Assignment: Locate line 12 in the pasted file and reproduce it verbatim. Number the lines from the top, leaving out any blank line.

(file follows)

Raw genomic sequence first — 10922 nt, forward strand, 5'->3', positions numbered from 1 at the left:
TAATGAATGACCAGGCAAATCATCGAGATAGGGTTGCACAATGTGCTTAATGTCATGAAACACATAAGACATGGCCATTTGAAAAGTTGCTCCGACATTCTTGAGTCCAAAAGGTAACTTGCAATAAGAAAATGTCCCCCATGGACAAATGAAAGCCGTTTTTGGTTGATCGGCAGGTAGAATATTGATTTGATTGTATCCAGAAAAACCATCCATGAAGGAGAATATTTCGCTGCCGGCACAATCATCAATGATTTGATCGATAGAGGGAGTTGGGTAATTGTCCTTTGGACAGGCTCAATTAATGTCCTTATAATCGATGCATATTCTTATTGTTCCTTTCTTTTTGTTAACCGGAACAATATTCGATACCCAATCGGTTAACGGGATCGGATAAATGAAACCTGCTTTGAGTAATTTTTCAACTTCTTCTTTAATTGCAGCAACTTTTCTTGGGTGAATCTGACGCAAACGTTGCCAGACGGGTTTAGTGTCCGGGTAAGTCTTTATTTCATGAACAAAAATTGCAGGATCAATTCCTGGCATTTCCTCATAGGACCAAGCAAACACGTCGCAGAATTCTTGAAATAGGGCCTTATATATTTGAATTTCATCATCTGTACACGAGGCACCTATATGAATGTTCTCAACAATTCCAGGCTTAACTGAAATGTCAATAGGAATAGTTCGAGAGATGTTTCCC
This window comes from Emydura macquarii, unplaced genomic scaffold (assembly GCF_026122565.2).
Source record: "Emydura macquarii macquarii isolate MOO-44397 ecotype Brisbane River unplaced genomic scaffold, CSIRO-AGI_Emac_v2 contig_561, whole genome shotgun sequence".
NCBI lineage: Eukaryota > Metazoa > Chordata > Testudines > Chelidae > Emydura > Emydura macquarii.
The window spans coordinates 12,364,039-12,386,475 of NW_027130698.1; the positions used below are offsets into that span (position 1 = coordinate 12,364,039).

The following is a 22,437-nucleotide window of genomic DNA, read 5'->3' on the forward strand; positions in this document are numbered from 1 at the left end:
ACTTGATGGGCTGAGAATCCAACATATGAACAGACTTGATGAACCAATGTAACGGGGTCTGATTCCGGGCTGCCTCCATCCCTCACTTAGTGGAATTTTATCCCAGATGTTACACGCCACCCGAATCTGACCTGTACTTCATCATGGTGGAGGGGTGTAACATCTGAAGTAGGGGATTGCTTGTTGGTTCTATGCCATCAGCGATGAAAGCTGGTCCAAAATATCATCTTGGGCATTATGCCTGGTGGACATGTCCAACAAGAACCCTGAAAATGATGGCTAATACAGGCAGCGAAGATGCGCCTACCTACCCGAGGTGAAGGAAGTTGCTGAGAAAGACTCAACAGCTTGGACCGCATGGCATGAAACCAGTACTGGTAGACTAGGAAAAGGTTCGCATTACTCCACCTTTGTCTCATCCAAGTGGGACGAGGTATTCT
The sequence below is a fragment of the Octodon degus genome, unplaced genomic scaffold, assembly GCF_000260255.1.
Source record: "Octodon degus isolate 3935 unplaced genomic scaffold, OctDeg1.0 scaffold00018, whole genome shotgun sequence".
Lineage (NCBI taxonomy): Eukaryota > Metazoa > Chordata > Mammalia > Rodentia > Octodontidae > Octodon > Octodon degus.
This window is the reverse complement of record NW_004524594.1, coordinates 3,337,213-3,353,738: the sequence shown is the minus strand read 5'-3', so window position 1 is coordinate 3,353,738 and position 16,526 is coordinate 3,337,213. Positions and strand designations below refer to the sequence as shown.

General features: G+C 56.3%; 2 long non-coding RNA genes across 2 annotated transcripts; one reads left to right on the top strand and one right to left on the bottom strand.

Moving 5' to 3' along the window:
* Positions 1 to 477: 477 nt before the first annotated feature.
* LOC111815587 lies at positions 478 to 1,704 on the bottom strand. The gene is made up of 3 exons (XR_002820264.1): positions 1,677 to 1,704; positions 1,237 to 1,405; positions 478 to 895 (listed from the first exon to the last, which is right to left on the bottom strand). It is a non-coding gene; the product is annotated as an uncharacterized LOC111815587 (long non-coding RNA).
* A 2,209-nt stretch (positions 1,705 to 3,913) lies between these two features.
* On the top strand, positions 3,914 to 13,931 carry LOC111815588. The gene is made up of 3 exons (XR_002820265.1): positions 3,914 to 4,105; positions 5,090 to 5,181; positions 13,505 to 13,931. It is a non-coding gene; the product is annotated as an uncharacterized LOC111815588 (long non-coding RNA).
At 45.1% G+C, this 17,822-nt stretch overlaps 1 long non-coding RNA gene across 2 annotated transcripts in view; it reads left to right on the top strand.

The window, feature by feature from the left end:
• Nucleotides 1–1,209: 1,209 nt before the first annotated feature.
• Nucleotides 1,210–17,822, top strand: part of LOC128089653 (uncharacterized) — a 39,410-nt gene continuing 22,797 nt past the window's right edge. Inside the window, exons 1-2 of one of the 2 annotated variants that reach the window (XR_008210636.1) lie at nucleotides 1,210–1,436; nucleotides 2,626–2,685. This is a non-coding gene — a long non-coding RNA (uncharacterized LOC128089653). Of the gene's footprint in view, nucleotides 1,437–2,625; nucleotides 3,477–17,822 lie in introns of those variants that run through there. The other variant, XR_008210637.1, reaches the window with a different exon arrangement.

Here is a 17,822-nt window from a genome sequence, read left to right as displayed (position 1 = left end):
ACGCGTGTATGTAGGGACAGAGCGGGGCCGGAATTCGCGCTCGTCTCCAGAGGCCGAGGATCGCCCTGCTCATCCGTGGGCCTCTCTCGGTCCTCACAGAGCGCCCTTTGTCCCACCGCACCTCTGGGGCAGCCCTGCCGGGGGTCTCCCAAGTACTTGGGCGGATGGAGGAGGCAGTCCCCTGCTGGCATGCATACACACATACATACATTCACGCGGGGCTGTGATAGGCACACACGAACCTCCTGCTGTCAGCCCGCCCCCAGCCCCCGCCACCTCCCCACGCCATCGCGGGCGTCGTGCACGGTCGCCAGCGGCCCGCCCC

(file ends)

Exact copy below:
This window is the reverse complement of record NW_004524594.1, coordinates 3,337,213-3,353,738: the sequence shown is the minus strand read 5'-3', so window position 1 is coordinate 3,353,738 and position 16,526 is coordinate 3,337,213. Positions and strand designations below refer to the sequence as shown.